Windows open opportunities for falls

child looking out of window

After an excruciatingly long winter, Minnesotans are anxious to embrace spring weather. The warm temperatures have many turning off the heat and opening windows to let in the fresh air. Unfortunately, these open windows also open the opportunity for a child to fall out of a window and experience serious – and sometimes fatal – injuries.

To keep this season positive, pediatric specialists at Hennepin Healthcare want to remind families of the importance of window safety so curious kids are safe when they’re enjoying the great weather, too. Children from cruising age through three years are at the highest risk, though Hennepin Healthcare has treated kids as old as 17 with injuries related to window falls.

After seeing children admitted to the Pediatric Intensive Care Unit (PICU) last year, pediatric residents Haley Zweber and Alison Woods investigated Hennepin Healthcare’s data regarding falls.  

“Rotating at a level 1 Trauma Center we see firsthand the effect these incidents can have on children and their families,” said Dr. Zweber.

Dr. Woods reported that when they looked at the data, at least 83 children had been treated at HCMC after falling out of windows in the past 10 years.

“These falls occur most commonly in children 0-3 years old and can lead to life-threatening injuries,” she said. “We want to raise awareness of the importance of window safety so we can keep all children in our community safe.” 

Falls often occur in the child’s own house or apartment during the warmer months when families leave windows and balcony doors open. And if you think screens are the answer, they’re not. Screens are made to keep bugs out, not to keep children in. Many children fall when they lean on the screen and it gives way.

“It’s heartbreaking to see these types of preventable injuries,” said Dr. Ashley Bjorklund, Pediatric Intensivist and Medical Director of Hennepin Healthcare’s PICU. “Unfortunately, traumatic brain injuries and injuries to the spine are the most common outcome. We want to do all we can to help raise awareness and prevent these injuries from occurring.”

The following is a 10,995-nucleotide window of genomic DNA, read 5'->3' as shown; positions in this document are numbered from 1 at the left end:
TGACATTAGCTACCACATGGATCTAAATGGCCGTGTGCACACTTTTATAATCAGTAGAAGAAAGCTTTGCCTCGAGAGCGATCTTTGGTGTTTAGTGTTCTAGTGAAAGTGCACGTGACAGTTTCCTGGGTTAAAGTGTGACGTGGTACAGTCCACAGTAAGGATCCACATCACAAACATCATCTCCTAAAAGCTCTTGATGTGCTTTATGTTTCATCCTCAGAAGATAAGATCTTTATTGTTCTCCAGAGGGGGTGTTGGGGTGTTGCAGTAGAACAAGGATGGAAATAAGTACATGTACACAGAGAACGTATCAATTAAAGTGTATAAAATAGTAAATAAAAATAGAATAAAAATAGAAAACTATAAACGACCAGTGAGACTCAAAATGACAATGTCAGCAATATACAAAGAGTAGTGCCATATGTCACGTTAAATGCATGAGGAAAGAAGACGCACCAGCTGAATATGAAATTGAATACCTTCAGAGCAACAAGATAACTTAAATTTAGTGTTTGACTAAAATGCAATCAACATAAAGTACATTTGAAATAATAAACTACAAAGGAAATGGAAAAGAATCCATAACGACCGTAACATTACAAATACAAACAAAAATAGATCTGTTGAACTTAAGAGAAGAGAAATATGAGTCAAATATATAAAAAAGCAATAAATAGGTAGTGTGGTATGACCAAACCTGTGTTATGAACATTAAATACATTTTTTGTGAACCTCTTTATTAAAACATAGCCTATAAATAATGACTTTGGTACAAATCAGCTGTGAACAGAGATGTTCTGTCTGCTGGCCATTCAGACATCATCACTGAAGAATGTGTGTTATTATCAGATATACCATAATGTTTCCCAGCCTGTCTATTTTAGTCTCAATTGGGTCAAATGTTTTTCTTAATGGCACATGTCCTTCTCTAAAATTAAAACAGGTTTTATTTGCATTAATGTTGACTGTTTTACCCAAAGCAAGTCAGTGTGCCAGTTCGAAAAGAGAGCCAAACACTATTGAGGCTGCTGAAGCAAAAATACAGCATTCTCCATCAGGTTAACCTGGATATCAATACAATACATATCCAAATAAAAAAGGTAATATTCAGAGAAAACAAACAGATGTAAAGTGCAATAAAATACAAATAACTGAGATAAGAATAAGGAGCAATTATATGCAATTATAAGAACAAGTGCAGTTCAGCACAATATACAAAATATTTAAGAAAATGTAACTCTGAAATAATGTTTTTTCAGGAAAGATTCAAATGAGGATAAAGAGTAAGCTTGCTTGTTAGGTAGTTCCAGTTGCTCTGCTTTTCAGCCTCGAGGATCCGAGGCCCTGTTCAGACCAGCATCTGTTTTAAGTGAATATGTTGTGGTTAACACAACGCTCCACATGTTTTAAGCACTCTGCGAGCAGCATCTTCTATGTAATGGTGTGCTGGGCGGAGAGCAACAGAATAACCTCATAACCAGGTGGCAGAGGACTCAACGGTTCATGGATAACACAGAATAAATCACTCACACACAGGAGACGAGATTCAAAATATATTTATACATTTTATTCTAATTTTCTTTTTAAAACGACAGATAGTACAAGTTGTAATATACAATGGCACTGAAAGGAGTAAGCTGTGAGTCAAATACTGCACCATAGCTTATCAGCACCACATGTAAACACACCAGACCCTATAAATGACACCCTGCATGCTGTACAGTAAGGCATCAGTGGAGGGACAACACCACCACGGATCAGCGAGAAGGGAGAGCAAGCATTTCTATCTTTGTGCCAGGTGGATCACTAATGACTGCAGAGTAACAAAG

“We reviewed our data from the past few years and are seeing an increase in falls despite there being new legislation and advocacy for window lock requirements during that time. While window falls impact all children, the impact is not equal. There are significant disparities in who is most affected. Those with less resources are more likely to have windows open rather than air conditioning on, and often live in multi- level apartment buildings for higher level fall risk.”

Tips to prevent window falls: 

  • Provide close supervision to young children around open windows.
  • Open windows from the top down wherever this is an option.
  • Do not rely on screens to prevent a child from falling out of a window.
  • If you cannot open a window safely, keep it closed and locked.
  • Keep beds and other furniture away from windows. Many children fall when they are standing on furniture and lean into an open window.
  • Do not open windows above the ground floor more than 4 inches, and make sure there is a way to secure it so a child cannot easily open it further.
  • Install child safety devices. These can be purchased at a hardware store, or if you’re a renter, talk with your landlord and see if they would provide this. Be sure anything installed can be easily released by an adult in case of emergency.
  • Be sure to consider places you are visiting in addition to home.